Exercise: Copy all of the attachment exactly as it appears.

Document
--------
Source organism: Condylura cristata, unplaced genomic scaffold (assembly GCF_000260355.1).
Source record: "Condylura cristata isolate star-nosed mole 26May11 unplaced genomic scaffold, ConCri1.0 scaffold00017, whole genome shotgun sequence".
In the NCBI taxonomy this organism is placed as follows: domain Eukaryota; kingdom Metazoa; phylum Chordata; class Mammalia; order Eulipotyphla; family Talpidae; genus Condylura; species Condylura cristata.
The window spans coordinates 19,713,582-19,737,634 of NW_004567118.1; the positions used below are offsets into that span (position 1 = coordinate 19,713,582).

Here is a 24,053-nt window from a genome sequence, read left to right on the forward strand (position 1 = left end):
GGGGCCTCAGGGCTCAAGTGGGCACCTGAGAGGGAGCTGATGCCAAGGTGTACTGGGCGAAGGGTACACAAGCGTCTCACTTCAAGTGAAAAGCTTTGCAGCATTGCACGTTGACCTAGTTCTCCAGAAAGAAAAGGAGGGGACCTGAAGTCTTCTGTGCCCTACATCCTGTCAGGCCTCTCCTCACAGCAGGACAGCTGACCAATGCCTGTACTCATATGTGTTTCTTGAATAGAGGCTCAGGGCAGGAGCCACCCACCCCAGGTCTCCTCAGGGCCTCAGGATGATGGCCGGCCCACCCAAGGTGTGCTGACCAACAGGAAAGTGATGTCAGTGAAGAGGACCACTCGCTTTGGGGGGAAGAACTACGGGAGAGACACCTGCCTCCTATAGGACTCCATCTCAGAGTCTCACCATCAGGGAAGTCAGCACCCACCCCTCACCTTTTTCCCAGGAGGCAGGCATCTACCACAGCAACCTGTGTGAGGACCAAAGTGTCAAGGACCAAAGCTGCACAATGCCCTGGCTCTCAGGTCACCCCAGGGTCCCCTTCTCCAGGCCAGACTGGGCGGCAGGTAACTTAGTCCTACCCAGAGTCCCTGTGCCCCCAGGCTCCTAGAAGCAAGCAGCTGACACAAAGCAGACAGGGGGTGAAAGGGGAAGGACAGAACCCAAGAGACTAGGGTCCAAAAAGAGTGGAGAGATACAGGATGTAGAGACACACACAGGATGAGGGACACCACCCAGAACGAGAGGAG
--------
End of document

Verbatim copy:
Source organism: Condylura cristata, unplaced genomic scaffold (assembly GCF_000260355.1).
Source record: "Condylura cristata isolate star-nosed mole 26May11 unplaced genomic scaffold, ConCri1.0 scaffold00017, whole genome shotgun sequence".
In the NCBI taxonomy this organism is placed as follows: domain Eukaryota; kingdom Metazoa; phylum Chordata; class Mammalia; order Eulipotyphla; family Talpidae; genus Condylura; species Condylura cristata.
The window spans coordinates 19,713,582-19,737,634 of NW_004567118.1; the positions used below are offsets into that span (position 1 = coordinate 19,713,582).

Here is a 24,053-nt window from a genome sequence, read left to right on the forward strand (position 1 = left end):
GGGGCCTCAGGGCTCAAGTGGGCACCTGAGAGGGAGCTGATGCCAAGGTGTACTGGGCGAAGGGTACACAAGCGTCTCACTTCAAGTGAAAAGCTTTGCAGCATTGCACGTTGACCTAGTTCTCCAGAAAGAAAAGGAGGGGACCTGAAGTCTTCTGTGCCCTACATCCTGTCAGGCCTCTCCTCACAGCAGGACAGCTGACCAATGCCTGTACTCATATGTGTTTCTTGAATAGAGGCTCAGGGCAGGAGCCACCCACCCCAGGTCTCCTCAGGGCCTCAGGATGATGGCCGGCCCACCCAAGGTGTGCTGACCAACAGGAAAGTGATGTCAGTGAAGAGGACCACTCGCTTTGGGGGGAAGAACTACGGGAGAGACACCTGCCTCCTATAGGACTCCATCTCAGAGTCTCACCATCAGGGAAGTCAGCACCCACCCCTCACCTTTTTCCCAGGAGGCAGGCATCTACCACAGCAACCTGTGTGAGGACCAAAGTGTCAAGGACCAAAGCTGCACAATGCCCTGGCTCTCAGGTCACCCCAGGGTCCCCTTCTCCAGGCCAGACTGGGCGGCAGGTAACTTAGTCCTACCCAGAGTCCCTGTGCCCCCAGGCTCCTAGAAGCAAGCAGCTGACACAAAGCAGACAGGGGGTGAAAGGGGAAGGACAGAACCCAAGAGACTAGGGTCCAAAAAGAGTGGAGAGATACAGGATGTAGAGACACACACAGGATGAGGGACACCACCCAGAACGAGAGGAG